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Research Brief

The prevalence of obesity in the United States and elsewhere is rising precipitously: A 1999–2002 survey estimated that 30 percent of the U.S. population met the criteria for obesity, a body mass index (BMI—a ratio of weight to height) of 30 or higher (those with a BMI of 40 or over are considered severely obese).[1] The health consequences of obesity are considerable, yet weight loss of just 5 to 10 percent may lower the risks. The increasing prevalence of obesity has intensified interest in surgical treatments to achieve weight loss, also known as bariatric surgery. These procedures can reduce stomach capacity or adjust intestinal length to restrict food consumption or reduce the calories and nutrients the body can absorb. With a reported rise in the number of procedures—and complications—researchers at the Southern California Evidence-Based Practice Center, which is funded by the Agency for Healthcare Research and Quality and housed at RAND, recently examined the effectiveness and risks of this surgery by analyzing nearly 150 published studies, focusing on the most commonly performed procedures.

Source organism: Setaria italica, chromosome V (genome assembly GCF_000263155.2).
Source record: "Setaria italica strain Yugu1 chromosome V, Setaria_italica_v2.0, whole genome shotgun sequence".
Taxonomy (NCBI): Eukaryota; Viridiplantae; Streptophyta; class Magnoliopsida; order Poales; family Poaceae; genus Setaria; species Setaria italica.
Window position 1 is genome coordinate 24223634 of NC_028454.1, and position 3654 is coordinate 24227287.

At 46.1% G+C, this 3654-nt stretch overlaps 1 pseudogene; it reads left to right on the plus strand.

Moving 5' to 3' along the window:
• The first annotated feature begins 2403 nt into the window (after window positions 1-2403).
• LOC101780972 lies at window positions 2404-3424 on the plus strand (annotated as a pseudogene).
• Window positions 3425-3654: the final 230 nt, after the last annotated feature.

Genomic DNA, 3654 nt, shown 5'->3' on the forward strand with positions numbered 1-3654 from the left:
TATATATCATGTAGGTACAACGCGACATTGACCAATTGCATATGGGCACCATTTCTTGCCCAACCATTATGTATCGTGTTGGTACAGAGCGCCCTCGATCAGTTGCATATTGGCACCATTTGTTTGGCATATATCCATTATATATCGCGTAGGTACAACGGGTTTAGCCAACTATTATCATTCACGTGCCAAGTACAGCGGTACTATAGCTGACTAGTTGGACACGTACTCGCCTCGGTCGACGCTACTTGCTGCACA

• In severely obese individuals, surgery resulted in a weight loss of 45 to 65 pounds, which was maintained up to ten years.
  • For individuals with an average BMI of 40 or more, surgery resulted in greater weight loss than did nonsurgical treatments, including prescription medications and diet advice. Evidence is inconclusive for the effectiveness of surgery for those who are less severely overweight.
  • Patients who undergo gastric bypass surgery—which limits nutrient absorption and is the most common form of weight loss surgery—typically lose about 20 pounds more than those who undergo vertical banded gastroplasty, which restricts food consumption.
  • Surgery is associated with improvements in some obesity-related conditions such as hypertension, diabetes, elevated cholesterol, and sleep apnea.
  • More than 20 percent of those who undergo bariatric surgery experience complications. Although most are minor, some can be serious. The overall death rate from the procedures was less than 1 percent.
  • A significant learning curve was noted among surgeons who performed the procedures: Complication rates and patient deaths were significantly higher among surgeons who had performed fewer than 50 of the surgeries.
  • Too few children and adolescents have undergone the surgery to allow assessment of the effectiveness or safety of bariatric surgery for these age groups.

Notes

  • [1] For example, a person who is 5 feet 10 inches and weighs 209 pounds has a BMI of 30; a 5 foot 10 inch person who weighs 280 pounds has a BMI of 40.

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